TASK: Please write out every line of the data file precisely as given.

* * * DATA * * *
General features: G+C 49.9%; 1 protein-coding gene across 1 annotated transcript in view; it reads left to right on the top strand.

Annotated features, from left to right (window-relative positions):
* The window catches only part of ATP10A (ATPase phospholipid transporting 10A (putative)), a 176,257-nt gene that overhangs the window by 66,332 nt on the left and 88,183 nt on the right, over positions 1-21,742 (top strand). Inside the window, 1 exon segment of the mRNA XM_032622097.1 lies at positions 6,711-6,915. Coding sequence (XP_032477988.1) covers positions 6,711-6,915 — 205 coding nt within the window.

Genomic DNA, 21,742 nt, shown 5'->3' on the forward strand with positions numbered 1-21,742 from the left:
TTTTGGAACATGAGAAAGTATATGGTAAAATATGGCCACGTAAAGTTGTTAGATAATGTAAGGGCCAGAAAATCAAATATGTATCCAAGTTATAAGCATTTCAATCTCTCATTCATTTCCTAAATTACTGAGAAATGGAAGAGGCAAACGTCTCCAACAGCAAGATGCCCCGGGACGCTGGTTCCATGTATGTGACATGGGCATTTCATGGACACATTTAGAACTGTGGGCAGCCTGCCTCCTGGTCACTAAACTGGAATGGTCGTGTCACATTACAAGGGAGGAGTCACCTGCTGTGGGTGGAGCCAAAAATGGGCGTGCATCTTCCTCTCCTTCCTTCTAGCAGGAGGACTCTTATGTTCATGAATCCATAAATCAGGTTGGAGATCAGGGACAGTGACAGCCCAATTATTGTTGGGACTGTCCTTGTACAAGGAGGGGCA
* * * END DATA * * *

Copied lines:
General features: G+C 49.9%; 1 protein-coding gene across 1 annotated transcript in view; it reads left to right on the top strand.

Annotated features, from left to right (window-relative positions):
* The window catches only part of ATP10A (ATPase phospholipid transporting 10A (putative)), a 176,257-nt gene that overhangs the window by 66,332 nt on the left and 88,183 nt on the right, over positions 1-21,742 (top strand). Inside the window, 1 exon segment of the mRNA XM_032622097.1 lies at positions 6,711-6,915. Coding sequence (XP_032477988.1) covers positions 6,711-6,915 — 205 coding nt within the window.

Genomic DNA, 21,742 nt, shown 5'->3' on the forward strand with positions numbered 1-21,742 from the left:
TTTTGGAACATGAGAAAGTATATGGTAAAATATGGCCACGTAAAGTTGTTAGATAATGTAAGGGCCAGAAAATCAAATATGTATCCAAGTTATAAGCATTTCAATCTCTCATTCATTTCCTAAATTACTGAGAAATGGAAGAGGCAAACGTCTCCAACAGCAAGATGCCCCGGGACGCTGGTTCCATGTATGTGACATGGGCATTTCATGGACACATTTAGAACTGTGGGCAGCCTGCCTCCTGGTCACTAAACTGGAATGGTCGTGTCACATTACAAGGGAGGAGTCACCTGCTGTGGGTGGAGCCAAAAATGGGCGTGCATCTTCCTCTCCTTCCTTCTAGCAGGAGGACTCTTATGTTCATGAATCCATAAATCAGGTTGGAGATCAGGGACAGTGACAGCCCAATTATTGTTGGGACTGTCCTTGTACAAGGAGGGGCA